Thankfully, he didn’t propose mandatory caning for shorts, the preferred solution of the Malaysian Finance Ministry in 1995 (the beating “will be light, similar to the punishment carried out on juveniles”).

As British equity analyst James Montier has said, shorts “have been vilified pretty much since time immemorial”. Montier sees this as “strange, the equivalent of punishing the detective rather than the criminal”.

Superior skills

Academics share Montier’s puzzlement. One study, for example, found high short interest tended to be a predictor of future negative news, concluding that shorts were “highly informed traders” with “superior analytical skills”. Another noted that internet stocks were more difficult to short than other stocks during the late 1990s, a factor that contributed to the dotcom bubble.

Another paper, authored by University of Chicago professor Owen Lamont, concluded shorts “play an important role in detecting not just overpricing, but also fraud”.

Lamont’s paper – Go down fighting: Short sellers vs firms – confirms that shorts’ pessimism towards individual stocks tends to be well-founded. It also portrays them as all-too-frequent victims of market manipulation as opposed to the perpetrators. The study, which covered the 1977-2002 period, looked at the returns of 270 companies that made allegations of dirty dealing by short sellers.

“Battles between short sellers and firms can be extraordinarily acrimonious,” Lamont found. Companies uttered “belligerent statements” portraying short sellers as muck-spreaders engaged in conspiratorial action against them. Others took legal action; others undertook technical moves to prevent short sellers from increasing their positions.

If such actions were designed to prop up the share price, they failed. On average, the companies’ share prices had fallen more than 40 per cent within three years. Many of the companies were subsequently charged with fraud.

“Perhaps only firms that believe themselves to be overpriced engage in anti-shorting actions, since underpriced firms know that the market will eventually recognise their true worth,” Lamont suggests.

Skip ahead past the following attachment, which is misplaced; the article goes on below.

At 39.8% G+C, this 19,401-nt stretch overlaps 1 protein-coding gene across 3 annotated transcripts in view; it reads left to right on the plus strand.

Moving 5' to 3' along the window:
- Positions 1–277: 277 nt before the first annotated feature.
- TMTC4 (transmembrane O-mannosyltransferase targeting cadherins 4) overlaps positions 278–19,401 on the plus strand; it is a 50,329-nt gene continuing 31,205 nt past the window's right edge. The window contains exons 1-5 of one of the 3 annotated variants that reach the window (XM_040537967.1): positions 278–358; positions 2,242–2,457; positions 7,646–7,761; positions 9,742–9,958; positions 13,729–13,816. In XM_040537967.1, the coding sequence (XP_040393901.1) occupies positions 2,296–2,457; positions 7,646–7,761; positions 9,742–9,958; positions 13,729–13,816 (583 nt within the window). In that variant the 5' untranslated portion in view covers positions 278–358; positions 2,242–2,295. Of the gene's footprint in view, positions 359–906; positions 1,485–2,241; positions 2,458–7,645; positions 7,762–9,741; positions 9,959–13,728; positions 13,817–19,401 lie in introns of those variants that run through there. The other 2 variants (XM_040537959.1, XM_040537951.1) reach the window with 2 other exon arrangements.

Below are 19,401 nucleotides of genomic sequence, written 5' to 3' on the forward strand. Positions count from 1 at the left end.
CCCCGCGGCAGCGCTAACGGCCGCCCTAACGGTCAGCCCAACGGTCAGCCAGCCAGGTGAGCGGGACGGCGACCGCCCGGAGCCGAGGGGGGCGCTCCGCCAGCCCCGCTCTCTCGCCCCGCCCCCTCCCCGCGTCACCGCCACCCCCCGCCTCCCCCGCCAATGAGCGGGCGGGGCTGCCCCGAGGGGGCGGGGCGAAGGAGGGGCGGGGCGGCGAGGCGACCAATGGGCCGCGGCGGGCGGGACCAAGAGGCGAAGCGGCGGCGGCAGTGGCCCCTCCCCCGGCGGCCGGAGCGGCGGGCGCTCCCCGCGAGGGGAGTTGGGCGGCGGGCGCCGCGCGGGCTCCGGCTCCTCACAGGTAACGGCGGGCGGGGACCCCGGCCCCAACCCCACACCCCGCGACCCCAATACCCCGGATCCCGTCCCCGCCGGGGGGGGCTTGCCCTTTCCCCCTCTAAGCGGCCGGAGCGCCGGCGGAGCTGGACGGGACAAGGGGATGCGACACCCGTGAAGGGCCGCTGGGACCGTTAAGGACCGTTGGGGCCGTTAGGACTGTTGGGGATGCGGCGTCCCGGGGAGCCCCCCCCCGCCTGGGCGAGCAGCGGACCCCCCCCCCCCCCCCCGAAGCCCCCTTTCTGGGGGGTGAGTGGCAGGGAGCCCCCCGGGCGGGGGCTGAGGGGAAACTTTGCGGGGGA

‘Instinctive reaction

’ Despite the research, policymakers and the general public “seem to have an instinctive reaction that short selling is morally wrong”, Lamont notes, with practitioners facing “periodic waves of harassment from governments and society”.

Despite the Gowex success, Gotham’s aggressive tactics and secretive behaviour are likely to remain controversial. However, it’s hard to disagree with the firm’s key message. “Auditors, regulators, lawyers, investment bankers, and others rarely detect fraud. Insiders and short sellers do.” Quick time: How short selling works What is short selling?

Short selling is when a trader attempts to profit from market declines.

How does it work?

The short seller borrows shares he doesn’t own, sells them and eventually closes the transaction by buying them back.

Say again?

Think of it this way. You believe XYZ will fall in price and ask your broker to lend you 1,000 shares at €10. You then sell them, pocketing €10,000. A month later the shares are trading at €8. You pay €8,000 and give the shares back to your broker. The difference – €2,000 – is yours to keep, minus a fee charged for the lending of the shares.

What happens if the price keeps going up?

Losses are potentially unlimited. Shorts will often use stop-loss orders that will take them out of a position if the security trades beyond a certain level, so timing is crucial. Additionally, the most a short seller can gain is 100 per cent, unlike conventional investments, where the maximum loss is limited to the original investment and gains are potentially infinite.

So it’s not immoral, but it is risky?

Exactly.